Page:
It wasn’t supposed to be a symposium on sexual harassment. When Dustin Hoffman showed up at the 92nd Street Y for a film panel Monday night in honor of the 20th anniversary of “Wag the Dog,” he no doubt thought it would be a celebratory affair, full of back-patting and softball questions. But midway through the hour-long discussion, moderator John Oliver brought up groping allegations that were leveled against Hoffman last month in a Hollywood Reporter guest column written by Anna Graham Hunter, who was a 17-year-old intern when she met the Oscar winner on the set of his film “Death of a Salesman.”
The back-and-forth quickly became squirm-inducing, especially when Oliver took Hoffman to task for what the “Last Week Tonight” host deemed a lackluster apology.
“It’s ‘not reflective of who I am’ — it’s that kind of response to this stuff that pisses me off,” Oliver said as the audience reacted with nervous giggles and a few gasps. “It is reflective of who you were. If you’ve given no evidence to show it didn’t [happen] then there was a period of time for a while when you were a creeper around women. It feels like a cop-out to say ‘it wasn’t me.’ Do you understand how that feels like a dismissal?”
Some in the audience didn’t think this was the time or the place. “Move on. Let it go,” one woman shouted. Hoffman, who said he does not remember the alleged victim, likewise remarked that he felt blindsided by the interrogation.
A film panel isn’t the usual place to have this kind of discussion, so the awkward exchange between the actor and the late-night host raises a question: When is a good time and place to ask about these kinds of allegations? And is a comedian the right person to do it?
Increasingly, late-night hosts who get coveted access to big-name stars are asking tough questions. No longer can A-listers assume that their publicity rounds will include easy conversation and goofy guessing games. Ever since Jimmy Fallon launched a thousand angry tweets by tousling Donald Trump’s hair, late-night hosts have had to pivot away from being simply entertainers. These days, as sexual misconduct dominates the cultural conversation, they have to be gatekeepers of accountability, too.
In this new era, Stephen Colbert has emerged as the interviewer most comfortable with discomfort. When Ben Affleck showed up on the “Late Show” in mid-November — ostensibly to talk about his role as Batman in “Justice League” — Colbert asked the actor about sexual abuse in Hollywood long before he broached the subject of superheroes.
“This is a comedy show, correct?” Affleck asked when the host brought up the allegations against Harvey Weinstein, which kicked off this current flood of accusers stepping forward.
Colbert sounded a bit like a teacher as he explained, “This is a comedy show right now, but we also talk about the subject of the moment.” Then he grilled Affleck about Weinstein — who produced a number of Affleck’s films — before moving on to more personal stories, including the claim by former TRL host Hilarie Burton that Affleck groped her in the early 2000s. There was no getting out of responding.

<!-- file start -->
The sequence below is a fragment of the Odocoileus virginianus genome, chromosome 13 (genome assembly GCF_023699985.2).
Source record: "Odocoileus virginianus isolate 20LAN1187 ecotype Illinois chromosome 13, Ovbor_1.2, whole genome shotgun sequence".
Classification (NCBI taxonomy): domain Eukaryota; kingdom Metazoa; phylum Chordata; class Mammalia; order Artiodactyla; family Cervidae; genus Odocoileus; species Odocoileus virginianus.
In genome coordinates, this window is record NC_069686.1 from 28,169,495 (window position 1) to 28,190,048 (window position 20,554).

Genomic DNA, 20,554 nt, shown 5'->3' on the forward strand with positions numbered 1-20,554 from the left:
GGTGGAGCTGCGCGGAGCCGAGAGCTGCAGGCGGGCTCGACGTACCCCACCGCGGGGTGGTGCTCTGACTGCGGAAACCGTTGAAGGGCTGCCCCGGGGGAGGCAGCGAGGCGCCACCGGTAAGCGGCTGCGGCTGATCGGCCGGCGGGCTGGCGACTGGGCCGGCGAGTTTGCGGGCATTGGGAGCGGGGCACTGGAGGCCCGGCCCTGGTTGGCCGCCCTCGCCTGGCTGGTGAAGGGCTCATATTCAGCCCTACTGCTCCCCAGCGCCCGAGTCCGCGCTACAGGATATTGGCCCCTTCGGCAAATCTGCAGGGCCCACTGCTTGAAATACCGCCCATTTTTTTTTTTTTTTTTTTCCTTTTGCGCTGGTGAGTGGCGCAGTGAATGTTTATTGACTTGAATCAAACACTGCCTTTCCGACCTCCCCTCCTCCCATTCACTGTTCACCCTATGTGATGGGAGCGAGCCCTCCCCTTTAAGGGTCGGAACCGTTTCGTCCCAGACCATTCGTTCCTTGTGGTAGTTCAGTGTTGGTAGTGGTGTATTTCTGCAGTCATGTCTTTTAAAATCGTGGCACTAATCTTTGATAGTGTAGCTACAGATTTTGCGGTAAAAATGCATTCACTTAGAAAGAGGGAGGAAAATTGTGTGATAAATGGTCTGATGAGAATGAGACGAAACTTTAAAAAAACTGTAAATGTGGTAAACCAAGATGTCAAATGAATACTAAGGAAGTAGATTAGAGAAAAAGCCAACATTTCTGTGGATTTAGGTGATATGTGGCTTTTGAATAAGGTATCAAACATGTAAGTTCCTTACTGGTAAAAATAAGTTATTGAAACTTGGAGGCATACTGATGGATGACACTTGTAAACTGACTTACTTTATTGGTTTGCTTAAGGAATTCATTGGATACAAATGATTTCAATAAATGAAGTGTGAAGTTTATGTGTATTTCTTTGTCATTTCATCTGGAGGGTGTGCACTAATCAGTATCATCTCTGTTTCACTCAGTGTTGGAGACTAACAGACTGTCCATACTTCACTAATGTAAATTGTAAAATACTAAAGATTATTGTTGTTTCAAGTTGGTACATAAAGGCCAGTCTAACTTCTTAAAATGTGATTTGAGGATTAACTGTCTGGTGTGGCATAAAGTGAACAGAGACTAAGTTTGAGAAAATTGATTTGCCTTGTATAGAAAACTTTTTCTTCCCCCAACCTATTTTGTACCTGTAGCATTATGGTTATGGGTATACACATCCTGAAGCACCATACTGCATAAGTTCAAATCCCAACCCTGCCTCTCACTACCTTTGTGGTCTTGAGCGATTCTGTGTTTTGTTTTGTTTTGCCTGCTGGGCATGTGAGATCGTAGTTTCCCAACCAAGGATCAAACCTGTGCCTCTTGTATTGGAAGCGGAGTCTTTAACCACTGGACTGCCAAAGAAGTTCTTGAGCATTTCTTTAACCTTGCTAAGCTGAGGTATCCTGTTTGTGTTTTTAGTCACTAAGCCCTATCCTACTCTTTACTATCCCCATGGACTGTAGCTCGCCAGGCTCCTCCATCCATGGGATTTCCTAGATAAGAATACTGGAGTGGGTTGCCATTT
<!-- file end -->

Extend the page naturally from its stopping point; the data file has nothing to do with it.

“What I was accused of by a woman was of touching her breast while I gave her a hug,” Affleck said. “I don’t remember it but I absolutely apologize for it. I certainly don’t think she’s lying or making it up.”
Colbert finished the line of questioning by noting ominously, “Eventually, everything comes out.”
“I think so,” Affleck was quick to agree.
After all that, disgraced former “Today” co-host Billy Bush probably could have guessed that he wouldn’t get a pass on the “Late Show” Monday night — even after he published an op-ed in the New York Times trying to repair his image by praising women who have come forward with stories of sexual harassment and abuse.
Almost immediately after Bush sat on the couch, Colbert informed the man best known for laughing along as Donald Trump bragged about groping women that they were going to roll the infamous “Access Hollywood” tape.
“Can we make a deal that it’s the last time, or no?” Bush pleaded.
Colbert also described Bush’s behavior on the bus as “boorish and sort of callow” and asked point-blank, “How do you feel about NBC firing you?”
The trend is an extension of late-night hosts becoming more confrontational in political issues, as Jimmy Kimmel is being compared to Walter Cronkite after speaking out about health care and gun control, and Seth Meyers goes viral every time he takes on Trump.
Last week, Kimmel got into a Twitter feud with Roy Moore, the Alabama Republican nominee for U.S. Senate who has been accused of preying on teen girls when he was in his 30s. After the host sent a comedian down to one of Moore’s events, causing a disruption, Moore invited Kimmel via a tweet to come down to Alabama where he could mock the candidate’s Christian values “man to man.”
After a brief exchange on social media, Kimmel finished the conversation during his show that evening, where he said he would gladly accept Moore’s invitation.
“If you’re open to it, when we sit down, I will share with you what I learned at my church,” Kimmel said during his monologue. “At my church, forcing yourself on underaged girls is a no-no. Some even consider it to be a sin. Not that you did that, of course. Allegedly.”
It’s not that late-night hosts haven’t spoken truth to power before. David Letterman was famous for asking pointed questions — even if he usually delivered them with his signature sly grin — but there’s an expectation now that when a host has the chance, he needs to take advantage of the opportunity or suffer the consequences on social media.
“This isn’t fun for me,” Oliver insisted during the “Wag the Dog” panel. But he said he felt he had no choice but to bring up the “elephant in the room.”
“The easy way is not to bring anything up,” Oliver said. “Unfortunately that leaves me at home later at night hating myself.”